director of the endowment's Folk
Arts Program, which initiated the
awards in 1982 to honor the master
practitioners of the traditional arts.
"The art forms that we try to
recognize through the individual are
the art of a people," explained
Sheeny. "Some people call them
A complete repertoire
of seafood, pasta and
W. FRANKLIN ST. THE COl'RTYARI)
solidated. Bub's now sports 400 more
square feet while retaining its food
With the onset of summer, the
extra space will allow for more
ventilation, the owners said.
Soon the new area will house a
third 8-foot-wide TV screen and a
new beer bar carrying four more draft
beers. Shaffer said it will reduce
crowding at the main bar and provide
faster service for customers.
Senior Robin Daniel was glad to
see the expansion, "It gives people a
lot more room," she said. "The
majority of the people that go to
Bub's go in groups to be with their
friends. It also gives people who want
to play foosball or video games more
room to move around." '
The expansion should be com
pleted when students return from the
Memorial Day break, Shaffer said.
Shaffer said she hopes that students
will enjoy the changes and that the
sounds of "Buttercup Baby" will play
for many years.
to the United States, ended the
jamming of Voice of America broad
casts and removed barriers to joint
In April, a record 1,200 Soviets,
most of them Jews, were allowed to
visit relatives in the United States. An
additional 1,000 Soviets traveled
there on official business. Before
Gorbachev, only a handful of Soviets
visited the United States monthly.
The 1985 Geneva summit gave an
offical stamp of approval to cultural
agreements - and "people-to-people"
tribal arts. Some people don't even
call them arts. Some people call them
The awards will be formally pre
sented to the recipients at a ceremony
on Sept. 29 in the nation's capital.
"Through these awards, we seek to
honor America's great traditional
artists those who successfully
preserve and pass on the artistic
legacy of their forebears and enrich
their culture," Hodsoll said. He
pointed out that many of the award
ees have full-time jobs and pursue
their artistic goals in their spare time.
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Tar Heel Nancy Fister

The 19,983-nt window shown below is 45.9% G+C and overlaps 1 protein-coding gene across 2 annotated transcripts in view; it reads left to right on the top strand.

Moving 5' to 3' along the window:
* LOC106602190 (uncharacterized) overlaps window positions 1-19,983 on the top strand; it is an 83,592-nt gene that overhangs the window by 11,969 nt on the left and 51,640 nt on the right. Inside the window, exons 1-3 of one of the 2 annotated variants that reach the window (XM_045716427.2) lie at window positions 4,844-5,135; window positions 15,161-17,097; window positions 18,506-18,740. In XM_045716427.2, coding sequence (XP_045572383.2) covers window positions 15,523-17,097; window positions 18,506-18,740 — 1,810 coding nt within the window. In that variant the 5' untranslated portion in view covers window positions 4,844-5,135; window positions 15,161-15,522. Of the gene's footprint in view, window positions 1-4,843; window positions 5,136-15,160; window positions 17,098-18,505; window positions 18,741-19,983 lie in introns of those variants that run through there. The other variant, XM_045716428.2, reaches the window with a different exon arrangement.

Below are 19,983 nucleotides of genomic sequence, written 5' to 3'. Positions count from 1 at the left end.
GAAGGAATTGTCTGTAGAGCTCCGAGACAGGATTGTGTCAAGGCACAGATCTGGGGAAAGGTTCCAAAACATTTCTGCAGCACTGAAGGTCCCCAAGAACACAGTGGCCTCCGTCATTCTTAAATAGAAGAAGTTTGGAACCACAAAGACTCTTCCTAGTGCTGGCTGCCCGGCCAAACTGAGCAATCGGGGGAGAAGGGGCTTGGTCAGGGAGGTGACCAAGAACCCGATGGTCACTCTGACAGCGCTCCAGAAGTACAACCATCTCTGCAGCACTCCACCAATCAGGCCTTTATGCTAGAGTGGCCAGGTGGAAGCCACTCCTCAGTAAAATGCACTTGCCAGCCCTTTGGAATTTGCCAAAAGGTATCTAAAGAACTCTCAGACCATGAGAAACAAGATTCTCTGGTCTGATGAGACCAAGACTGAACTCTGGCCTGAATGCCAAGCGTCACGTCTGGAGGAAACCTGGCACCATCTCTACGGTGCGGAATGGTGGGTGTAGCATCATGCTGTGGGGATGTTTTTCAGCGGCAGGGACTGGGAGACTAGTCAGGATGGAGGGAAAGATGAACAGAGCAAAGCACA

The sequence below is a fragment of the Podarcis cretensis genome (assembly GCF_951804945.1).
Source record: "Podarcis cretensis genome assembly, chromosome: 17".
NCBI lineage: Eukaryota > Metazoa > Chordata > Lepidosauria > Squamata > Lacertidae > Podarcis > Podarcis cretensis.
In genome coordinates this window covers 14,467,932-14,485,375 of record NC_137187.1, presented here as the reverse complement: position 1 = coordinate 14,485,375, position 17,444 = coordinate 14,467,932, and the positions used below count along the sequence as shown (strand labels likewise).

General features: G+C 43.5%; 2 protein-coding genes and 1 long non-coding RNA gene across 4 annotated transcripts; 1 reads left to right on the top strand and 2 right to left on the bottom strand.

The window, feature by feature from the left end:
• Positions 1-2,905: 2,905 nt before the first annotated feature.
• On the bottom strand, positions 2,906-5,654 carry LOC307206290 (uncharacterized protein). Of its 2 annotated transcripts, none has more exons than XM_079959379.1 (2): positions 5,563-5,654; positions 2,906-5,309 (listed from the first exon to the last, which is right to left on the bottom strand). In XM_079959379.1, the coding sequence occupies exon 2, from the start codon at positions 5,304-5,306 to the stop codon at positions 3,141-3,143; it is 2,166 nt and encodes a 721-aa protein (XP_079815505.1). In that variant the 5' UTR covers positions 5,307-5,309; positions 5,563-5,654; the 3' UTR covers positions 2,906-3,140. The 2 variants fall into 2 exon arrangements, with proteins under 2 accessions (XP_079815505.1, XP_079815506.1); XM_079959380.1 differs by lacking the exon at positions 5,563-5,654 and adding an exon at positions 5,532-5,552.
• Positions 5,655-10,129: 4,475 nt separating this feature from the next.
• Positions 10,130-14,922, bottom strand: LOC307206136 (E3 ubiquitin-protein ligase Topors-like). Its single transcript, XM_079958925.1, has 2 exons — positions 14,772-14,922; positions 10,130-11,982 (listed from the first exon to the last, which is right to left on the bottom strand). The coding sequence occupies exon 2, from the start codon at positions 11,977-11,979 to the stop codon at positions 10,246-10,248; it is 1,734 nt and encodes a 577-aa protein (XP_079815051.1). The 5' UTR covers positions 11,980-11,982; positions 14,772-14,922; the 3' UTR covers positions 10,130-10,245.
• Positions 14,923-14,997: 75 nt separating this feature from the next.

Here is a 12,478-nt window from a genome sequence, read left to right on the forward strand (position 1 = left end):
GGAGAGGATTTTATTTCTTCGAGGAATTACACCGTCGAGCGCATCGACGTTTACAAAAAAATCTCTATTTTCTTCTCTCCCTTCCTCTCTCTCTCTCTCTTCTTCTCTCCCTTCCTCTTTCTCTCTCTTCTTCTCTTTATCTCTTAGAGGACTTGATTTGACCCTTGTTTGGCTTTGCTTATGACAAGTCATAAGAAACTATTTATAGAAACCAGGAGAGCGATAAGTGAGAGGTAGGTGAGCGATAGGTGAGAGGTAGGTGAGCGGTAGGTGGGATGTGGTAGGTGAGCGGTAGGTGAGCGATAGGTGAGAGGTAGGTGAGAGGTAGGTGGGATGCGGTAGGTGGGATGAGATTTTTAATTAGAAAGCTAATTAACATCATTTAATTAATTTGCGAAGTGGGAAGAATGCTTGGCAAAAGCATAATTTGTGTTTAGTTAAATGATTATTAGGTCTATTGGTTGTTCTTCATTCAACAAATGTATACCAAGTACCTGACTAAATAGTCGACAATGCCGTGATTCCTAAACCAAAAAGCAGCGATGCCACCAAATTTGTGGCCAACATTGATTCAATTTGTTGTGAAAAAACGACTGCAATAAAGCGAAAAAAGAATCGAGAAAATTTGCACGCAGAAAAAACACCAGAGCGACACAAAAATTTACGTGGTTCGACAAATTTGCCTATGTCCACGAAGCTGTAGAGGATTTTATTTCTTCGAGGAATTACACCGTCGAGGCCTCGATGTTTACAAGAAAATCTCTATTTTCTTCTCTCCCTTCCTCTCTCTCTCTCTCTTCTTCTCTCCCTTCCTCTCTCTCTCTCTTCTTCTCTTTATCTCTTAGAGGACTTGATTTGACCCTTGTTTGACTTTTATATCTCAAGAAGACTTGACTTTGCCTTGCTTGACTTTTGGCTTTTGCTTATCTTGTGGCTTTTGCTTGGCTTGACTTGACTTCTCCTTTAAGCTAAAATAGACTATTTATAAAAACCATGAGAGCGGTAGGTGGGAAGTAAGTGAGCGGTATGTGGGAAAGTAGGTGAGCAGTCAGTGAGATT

The newly-expanded interior of Bub's Pub
exchanges. Under the agreements,
Soviet and American lawyers, doc
tors, students, musicians, scientists
and teachers have visited each other.
In some instances, the exchanges
reflect a Soviet desire for American
help in tackling social problems such
as alcoholism and drug addiction,
problems the government previously
At the grass-roots level, Soviets
need little encouragement to talk
about things American.
When introduced to an American,
many Soviets immediately start with
the questions, on everything from war
and peace to the availibility of
cCr Work With
Positions Available as:
Child Care Attendents
Flexible Hours! Good Benefits!
Chapel Hill-Carrboro YMCA
980 Airport Road
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Tar Heel Thursday, May 26, 198817
A taxi driver's reaction when a
passenger introduced himself as an
American was to run down the
American authors she loved Ernest
Hemingway, Mark Twain, Ray Brad
bury. Collections of these authors in
translation occupy prominent places
on the bookshelves in some Soviet
apartments. More contemporary
American authors are lesser known
because their works still aren't
available in the Soviet Union.
Levi's jeans are required attire in
certain circles. And some of those
who manage to get an American
candy bar, soft drink or pack of
cigarettes proudly display the empty
packaging in their living rooms.
WERE FIGHTING FOR American Heart ff